Thousands of years ago we decided the Torah is so important that we would read it in one year’s time and that we would repeat this year after year. Every single year we read about Adam and Eve and Moses’ death. Every fall we look anew at God’s promise to Abraham. Every spring the sacrifices and the laws of keeping kosher. Every summer the mitzvah of the tallis and the story of the spies scouting the land.
And every winter we examine the words we uncover again this week, those about the eternal light: “You shall further instruct the Israelites to bring you clear oil of beaten olives for lighting, for kindling lamps regularly.” (Exodus 27:20)
Regardless of the year the very same stories and the very same laws punctuate our seasons. The portions are how we count the year. They are how we mark time. Their words are married to the seasons as warmth is to summer and snow is to winter. Just as spring will soon welcome us with its flowers, we will continue to march through the Torah. And when, this October, we finish the last chapter of Deuteronomy we will begin again with the first of Genesis.
There is no break in our rhythm. There is no rest in our learning.
It is the same chapters and the same verses year in and year out.
Why? Why not read something different? Why not tell a different story? Perhaps a Hasidic tale might inspire. Why not read other laws? Perhaps a Talmudic discussion might enthrall.
And yet we persist. We refuse to let go. We affirm that everything revolves around Torah. Everything stands on this scroll.
Such reverence for the ancient word is not unique to Judaism. All religious traditions share the belief that the older the word, the closer you reach the original source of inspiration. Whether it is Sinai, Jesus death or Mohammed’s life, when you read these words our traditions affirm the closer you approach truth. And yet the mere recitation of these words does not offer truth. It is our engagement with the word that allows truth to unfold.
We reaffirm that learning is not about the mastery of new material (should I learn how to code?), but the taking to heart of an inheritance. In our new hearts the ancient traditions are refined. When we read these words from the Book of Exodus—again—we are renewed. The Torah reading is not intended to be a regurgitation of the old. We are not meant to mouth ancient words but instead to make them our own.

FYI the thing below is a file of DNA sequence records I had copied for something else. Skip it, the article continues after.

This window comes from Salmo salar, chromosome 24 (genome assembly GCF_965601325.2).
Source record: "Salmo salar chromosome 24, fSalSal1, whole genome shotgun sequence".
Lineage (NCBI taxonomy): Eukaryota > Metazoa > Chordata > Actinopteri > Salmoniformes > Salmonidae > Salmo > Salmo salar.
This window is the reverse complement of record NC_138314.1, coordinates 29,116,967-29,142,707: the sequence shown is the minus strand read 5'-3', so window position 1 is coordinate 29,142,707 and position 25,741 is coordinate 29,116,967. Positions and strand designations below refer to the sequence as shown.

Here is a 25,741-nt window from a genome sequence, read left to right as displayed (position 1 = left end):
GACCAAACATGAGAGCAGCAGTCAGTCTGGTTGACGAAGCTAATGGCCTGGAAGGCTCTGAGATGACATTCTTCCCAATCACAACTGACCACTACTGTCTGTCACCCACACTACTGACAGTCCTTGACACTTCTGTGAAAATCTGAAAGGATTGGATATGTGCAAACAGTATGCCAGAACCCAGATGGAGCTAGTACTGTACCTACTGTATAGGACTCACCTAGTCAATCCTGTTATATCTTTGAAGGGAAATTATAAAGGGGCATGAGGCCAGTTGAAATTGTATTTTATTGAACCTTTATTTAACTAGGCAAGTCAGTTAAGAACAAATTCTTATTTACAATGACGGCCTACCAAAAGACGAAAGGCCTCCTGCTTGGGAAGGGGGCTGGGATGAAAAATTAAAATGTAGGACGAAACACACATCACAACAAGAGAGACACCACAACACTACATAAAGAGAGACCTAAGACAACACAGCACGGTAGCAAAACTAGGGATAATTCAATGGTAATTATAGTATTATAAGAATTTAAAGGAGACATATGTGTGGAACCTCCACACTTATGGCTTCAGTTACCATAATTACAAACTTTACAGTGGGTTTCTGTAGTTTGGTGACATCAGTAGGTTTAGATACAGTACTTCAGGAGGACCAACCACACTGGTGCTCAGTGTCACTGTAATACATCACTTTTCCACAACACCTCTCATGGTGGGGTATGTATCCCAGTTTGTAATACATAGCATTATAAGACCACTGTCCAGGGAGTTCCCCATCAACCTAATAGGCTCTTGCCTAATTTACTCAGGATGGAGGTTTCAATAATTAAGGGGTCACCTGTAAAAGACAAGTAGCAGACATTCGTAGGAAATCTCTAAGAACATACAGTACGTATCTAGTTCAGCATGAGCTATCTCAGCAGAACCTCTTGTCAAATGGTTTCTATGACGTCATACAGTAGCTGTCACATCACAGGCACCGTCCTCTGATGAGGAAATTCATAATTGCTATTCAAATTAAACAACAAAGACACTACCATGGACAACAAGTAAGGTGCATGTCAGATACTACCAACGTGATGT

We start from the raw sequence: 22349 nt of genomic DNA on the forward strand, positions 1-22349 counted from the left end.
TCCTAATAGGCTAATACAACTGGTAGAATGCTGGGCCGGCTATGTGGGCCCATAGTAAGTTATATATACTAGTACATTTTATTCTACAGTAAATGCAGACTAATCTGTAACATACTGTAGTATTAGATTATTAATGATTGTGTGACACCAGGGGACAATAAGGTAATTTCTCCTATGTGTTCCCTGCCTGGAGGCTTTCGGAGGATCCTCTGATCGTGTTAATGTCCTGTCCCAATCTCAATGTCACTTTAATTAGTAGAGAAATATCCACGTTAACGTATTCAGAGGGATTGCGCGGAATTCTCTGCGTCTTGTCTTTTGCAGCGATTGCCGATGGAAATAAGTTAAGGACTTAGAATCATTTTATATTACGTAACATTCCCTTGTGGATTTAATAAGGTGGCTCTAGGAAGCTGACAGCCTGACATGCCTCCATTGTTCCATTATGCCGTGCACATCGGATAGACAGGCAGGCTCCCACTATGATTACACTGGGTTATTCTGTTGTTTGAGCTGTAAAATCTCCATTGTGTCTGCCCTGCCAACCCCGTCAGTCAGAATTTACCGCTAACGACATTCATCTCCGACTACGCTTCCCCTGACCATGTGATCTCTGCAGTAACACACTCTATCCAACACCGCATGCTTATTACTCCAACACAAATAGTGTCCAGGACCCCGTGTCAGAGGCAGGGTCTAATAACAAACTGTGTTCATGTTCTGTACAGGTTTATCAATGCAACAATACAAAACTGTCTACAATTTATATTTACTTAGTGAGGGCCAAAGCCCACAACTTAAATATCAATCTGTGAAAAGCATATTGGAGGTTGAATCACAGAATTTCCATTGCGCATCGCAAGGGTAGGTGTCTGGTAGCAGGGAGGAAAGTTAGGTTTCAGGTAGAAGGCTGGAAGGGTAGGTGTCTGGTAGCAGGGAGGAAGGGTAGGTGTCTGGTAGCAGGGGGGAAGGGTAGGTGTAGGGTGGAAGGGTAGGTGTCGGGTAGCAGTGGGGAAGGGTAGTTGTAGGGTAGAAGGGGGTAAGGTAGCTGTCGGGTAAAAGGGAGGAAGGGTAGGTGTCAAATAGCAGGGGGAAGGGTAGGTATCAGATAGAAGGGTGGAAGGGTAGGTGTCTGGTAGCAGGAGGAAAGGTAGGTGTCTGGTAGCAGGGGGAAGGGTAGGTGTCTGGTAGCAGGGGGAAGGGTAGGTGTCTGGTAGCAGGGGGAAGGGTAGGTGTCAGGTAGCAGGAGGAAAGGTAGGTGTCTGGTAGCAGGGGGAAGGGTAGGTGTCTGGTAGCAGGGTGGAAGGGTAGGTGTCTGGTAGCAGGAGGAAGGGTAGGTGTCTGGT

We believe that wisdom can only be derived from an ancient pool. Learning can only be achieved by a regular return to a revered text (or perhaps a favorite book). Wisdom is about growing. It cannot be Googled. Answers to questions are not the same as the pursuit of wisdom. If this were the case, if this were our faith, then everyone would shout, “Hey rabbi you read that story last year. You talked about the ner tamid last February. Tell us something new!”
That is exactly the point. We did read this same story last year. But we are different. The word must be married to experience. The same old word must this year be learned by a different older person. Furthermore we might sit with someone else. It is in the music of discussion, and debate, that we truly discover meaning and arrive closer to truth.
We can only learn, we can only grow, we can only become wise if we return, together, to the same words. That is our belief. Torah is supposed to change us. Torah is intended to give our lives meaning.
Recently I read about a university professor who offered his students the following hypothetical. He guaranteed that he would award them all “A’s” in his writing class as long as they promised not to tell anyone. The catch is of course that in addition to no assignments, they would also not receive any feedback. 85% of the students said they would accept the offer. They needed the grade, they argued.
John Warner concludes: “Students are not coddled or entitled, they are defeated. We have divorced school from learning, and this is the result.”
The mystical work of the Zohar writes that the ner tamid, the eternal light, is not really about physical light but spiritual. It is the light of Torah.
The Hebrew of the verse offers a glimmer of this understanding. It suggests that this light must be lifted. The light cannot burn without human agency. It must be maintained by our work.
Every year we must discover new meaning within the same words. We learn. We are renewed.
And perhaps one year we might even grow wise—together.